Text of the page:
Mon, Oct 24 at noon:
Academic innovation & the global public research university, James Hilton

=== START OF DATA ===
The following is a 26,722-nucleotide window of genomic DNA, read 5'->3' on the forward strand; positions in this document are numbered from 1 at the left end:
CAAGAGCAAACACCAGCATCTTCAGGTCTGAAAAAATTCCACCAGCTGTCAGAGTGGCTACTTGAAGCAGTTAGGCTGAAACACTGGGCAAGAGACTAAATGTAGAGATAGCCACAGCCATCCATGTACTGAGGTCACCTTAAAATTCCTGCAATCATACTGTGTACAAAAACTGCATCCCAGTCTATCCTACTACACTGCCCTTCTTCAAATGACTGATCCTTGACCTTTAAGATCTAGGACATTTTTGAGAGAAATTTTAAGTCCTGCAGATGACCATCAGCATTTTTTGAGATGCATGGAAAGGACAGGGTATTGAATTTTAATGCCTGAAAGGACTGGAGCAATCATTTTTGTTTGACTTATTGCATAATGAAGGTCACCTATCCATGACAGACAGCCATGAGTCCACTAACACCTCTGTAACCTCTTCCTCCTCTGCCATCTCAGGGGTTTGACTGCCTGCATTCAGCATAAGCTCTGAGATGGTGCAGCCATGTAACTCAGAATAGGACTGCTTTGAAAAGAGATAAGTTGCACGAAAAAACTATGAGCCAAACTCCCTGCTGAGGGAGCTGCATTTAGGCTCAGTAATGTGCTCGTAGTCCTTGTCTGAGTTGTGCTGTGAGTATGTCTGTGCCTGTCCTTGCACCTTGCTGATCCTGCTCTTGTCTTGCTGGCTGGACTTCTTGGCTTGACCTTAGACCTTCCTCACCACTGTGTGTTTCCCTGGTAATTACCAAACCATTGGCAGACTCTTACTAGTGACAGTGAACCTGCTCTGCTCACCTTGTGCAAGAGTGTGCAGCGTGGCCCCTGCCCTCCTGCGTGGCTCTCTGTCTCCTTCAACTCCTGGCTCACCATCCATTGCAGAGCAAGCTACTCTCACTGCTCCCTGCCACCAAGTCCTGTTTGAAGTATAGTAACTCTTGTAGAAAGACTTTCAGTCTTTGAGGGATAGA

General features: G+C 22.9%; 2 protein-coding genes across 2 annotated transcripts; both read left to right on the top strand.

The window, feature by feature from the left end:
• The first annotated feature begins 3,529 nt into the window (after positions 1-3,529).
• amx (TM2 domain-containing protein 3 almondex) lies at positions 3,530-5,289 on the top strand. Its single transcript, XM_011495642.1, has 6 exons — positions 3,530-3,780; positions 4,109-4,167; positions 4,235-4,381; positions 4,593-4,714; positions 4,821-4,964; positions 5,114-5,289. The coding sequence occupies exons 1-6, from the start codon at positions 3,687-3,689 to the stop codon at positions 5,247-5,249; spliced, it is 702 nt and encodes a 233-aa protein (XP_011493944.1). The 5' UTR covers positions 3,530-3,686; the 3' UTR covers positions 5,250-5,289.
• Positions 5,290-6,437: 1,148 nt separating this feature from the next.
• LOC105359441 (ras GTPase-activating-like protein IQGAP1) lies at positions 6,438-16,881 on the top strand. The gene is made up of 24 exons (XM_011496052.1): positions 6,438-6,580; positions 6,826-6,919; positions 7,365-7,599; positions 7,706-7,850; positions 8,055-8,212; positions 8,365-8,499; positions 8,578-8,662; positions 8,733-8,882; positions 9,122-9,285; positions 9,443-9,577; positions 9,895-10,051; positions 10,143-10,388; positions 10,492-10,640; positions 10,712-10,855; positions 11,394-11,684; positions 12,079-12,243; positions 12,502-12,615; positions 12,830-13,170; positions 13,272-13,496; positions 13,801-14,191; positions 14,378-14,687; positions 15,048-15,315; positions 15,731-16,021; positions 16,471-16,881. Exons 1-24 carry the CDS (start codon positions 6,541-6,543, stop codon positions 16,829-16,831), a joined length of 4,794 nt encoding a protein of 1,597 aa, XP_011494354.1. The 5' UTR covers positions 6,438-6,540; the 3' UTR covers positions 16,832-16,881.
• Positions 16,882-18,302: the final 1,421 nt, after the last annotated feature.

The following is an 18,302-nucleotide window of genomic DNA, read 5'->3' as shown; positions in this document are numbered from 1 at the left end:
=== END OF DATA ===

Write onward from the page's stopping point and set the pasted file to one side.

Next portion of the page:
This study draws upon two traditions of analysis to explore the differential timing of marriage among the women of Timling, a central Himalayan village in Nepal inhabited by the Tamang and Ghale descendants of migrants from Tibet. They explore the family politics of marriage timing in one setting of the Tamang Family Research Project, a microdemographic study of changing life course experience, family relationships, and fertility behavior in two Nepali communities. The project involved ethnographic and survey data collection in 1987-88 and 1991, building on earlier fieldwork in Timling in 1981. While their analysis begins with the anthropological insight that in societies organized by kinship, marriage processes are instrumental to structuring social reproduction, methodologically the authors utilizes quantitative tools of event history analysis commonly used by demographers but rarely by anthropologists. The results confirm the usefulness of applying models of social action concerned with the differential interest of actors to even such prosaic oncerns as the timing of women's marriage.